Its part of a series of books in a shared universe called The Zones of Thought series. A Fire Upon the Deep is followed by A Deepness in the Sky, which while it takes place in the same universe, the connections to the first book are there but tenuous. On the plus side A Deepness in the Sky is a fantastic novel in its own right.
Many years after A Fire Upon the Deep, Vinge wrote a direct sequel to it called Children of the Sky, it’s a decent novel and I enjoyed it but it is nowhere near the same level as the previous two books.
Cool! The previous great recommendation on Tor was Gardens of the Moon, which was great but I didn’t finish due to the fact that it was a series of 10 books. I don’t think I have the stamina to do a 10-book binge reading.
Anybody have any thoughts on the new humble bundle:
I’m not sure if the content in the tiers are worth it, I would welcome any QT3ers thoughts on this.
Only thoughts I have is I wish they wouldn’t mix in graphic novels. I’d prefer to see a separate bundle of those.
Oh hey, that’s awesome. I only own one already, Deathbird Stories, and that’s very good.
As requested, thoughts:
Of course tastes vary, but there’s a lot of stuff there that I’d probably never read. On the other hand, “The Doors of His Face, the Lamps of his Mouth” is worth the $15 all by itself. Same for Deathbird Stories. The Nancy Kress short stories are excellent work. I haven’t read Connie Willis’ “Inside Job” and IMO her writing has gone downhill pretty dramatically of late, especially since “Passage” which is absolute dreck as far as I am concerned.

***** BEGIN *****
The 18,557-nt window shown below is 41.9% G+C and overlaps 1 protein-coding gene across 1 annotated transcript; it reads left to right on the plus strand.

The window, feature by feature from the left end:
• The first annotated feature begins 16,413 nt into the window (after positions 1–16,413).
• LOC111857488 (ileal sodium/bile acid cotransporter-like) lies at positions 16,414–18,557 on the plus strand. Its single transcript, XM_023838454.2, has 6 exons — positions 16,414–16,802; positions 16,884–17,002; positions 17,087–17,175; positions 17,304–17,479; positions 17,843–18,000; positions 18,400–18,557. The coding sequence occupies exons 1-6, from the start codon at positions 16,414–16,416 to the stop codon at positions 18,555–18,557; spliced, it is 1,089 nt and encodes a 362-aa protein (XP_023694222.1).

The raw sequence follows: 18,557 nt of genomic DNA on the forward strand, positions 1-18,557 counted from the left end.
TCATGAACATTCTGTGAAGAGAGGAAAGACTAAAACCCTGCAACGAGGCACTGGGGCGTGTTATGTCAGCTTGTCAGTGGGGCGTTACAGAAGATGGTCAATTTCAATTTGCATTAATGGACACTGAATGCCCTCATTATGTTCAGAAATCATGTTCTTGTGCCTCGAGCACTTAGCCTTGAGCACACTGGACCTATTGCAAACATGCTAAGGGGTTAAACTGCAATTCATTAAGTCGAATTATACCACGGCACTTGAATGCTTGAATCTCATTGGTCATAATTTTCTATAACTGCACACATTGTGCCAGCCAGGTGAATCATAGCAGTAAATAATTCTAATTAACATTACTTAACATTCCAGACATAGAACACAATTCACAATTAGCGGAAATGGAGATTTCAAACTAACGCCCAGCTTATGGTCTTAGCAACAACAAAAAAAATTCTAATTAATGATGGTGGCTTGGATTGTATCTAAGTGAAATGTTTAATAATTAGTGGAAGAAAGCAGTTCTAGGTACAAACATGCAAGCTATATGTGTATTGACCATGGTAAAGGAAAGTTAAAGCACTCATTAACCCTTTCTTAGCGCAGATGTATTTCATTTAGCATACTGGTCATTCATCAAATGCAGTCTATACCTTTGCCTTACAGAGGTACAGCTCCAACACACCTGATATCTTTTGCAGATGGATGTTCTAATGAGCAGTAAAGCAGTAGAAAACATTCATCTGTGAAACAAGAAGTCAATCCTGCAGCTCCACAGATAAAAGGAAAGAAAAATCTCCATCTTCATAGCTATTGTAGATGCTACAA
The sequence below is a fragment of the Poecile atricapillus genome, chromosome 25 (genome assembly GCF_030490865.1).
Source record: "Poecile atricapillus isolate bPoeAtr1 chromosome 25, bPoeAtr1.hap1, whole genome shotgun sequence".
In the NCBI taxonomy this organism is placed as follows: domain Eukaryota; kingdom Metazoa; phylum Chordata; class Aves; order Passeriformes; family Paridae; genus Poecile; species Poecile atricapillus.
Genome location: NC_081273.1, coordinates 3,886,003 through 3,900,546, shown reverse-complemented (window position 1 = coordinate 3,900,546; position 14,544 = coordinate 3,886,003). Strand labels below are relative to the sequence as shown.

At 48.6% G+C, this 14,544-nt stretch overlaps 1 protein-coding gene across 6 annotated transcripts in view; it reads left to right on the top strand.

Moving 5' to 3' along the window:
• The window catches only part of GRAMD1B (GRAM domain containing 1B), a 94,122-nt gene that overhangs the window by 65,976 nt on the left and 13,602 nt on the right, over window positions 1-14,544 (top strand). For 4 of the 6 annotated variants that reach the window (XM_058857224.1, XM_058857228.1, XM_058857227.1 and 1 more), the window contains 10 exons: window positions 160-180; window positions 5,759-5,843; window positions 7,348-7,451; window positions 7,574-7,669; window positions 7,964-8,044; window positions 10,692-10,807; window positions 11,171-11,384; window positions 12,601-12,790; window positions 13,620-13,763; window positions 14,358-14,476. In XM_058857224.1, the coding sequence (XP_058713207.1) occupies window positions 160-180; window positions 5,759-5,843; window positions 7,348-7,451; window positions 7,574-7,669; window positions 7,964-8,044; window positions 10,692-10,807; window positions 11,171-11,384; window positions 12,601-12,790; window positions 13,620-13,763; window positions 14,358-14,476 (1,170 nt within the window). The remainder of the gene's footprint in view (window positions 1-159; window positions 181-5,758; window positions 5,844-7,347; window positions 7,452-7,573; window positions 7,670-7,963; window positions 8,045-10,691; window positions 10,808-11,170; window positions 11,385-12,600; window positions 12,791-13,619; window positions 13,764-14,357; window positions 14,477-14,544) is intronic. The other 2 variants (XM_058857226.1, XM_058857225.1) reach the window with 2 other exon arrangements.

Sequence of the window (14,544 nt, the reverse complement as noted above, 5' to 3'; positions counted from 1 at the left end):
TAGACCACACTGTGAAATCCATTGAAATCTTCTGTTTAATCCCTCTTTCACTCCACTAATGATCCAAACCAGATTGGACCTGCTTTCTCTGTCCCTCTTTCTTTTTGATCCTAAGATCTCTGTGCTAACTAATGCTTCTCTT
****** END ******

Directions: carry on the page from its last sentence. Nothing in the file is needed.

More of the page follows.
John Brunner is always worth reading, if you like early-70s style sociological SF, and maybe even if you don’t. Bester’s “The Computer Connection” is certainly not his best work, but I found it worth reading. Mike Resnick is a good romp. I haven’t read the Emshwiller short story collection, but she’s a fine writer. “Babel-17” is early Delany, but he’s one of the most influential writers around. And Octavia Butler is always a thought-provoking writer who does an excellent job with her characters. I find her plots less compelling, but she creates great characters.
There’s certainly enough there to justify the price, if you haven’t read most of it already.
I loved Passage! I love everything by Willis. She’s just a really great author. I will admit though, I haven’t read anything by her since Passage. The only one I tried was the compendium of Christmas stories, and I couldn’t make my way through that. I just put that down to Christmas being her blind spot or something.
This looks like a great bundle to me. I always meant to read a lot of these Nebula award winners. There’s also the dubious “Nominated Author” and “Winning Author”, but at the very least I want to read the Winning books out of this bundle.
While I’m here may I recommend, yet again, David Drake?
Northworld Trilogy. Free from several sites.
The Square Deal. A Car Wars story.
The RCN series Based upon the Aubrey/Maturin books.
The Reaches Series. Some of the best science fiction based books that take their basis from sea warfare.
And so many more. Read him. You owe it to your brain.
Edit: I put this here because many of his books and stories are free. Just gotta dig a bit.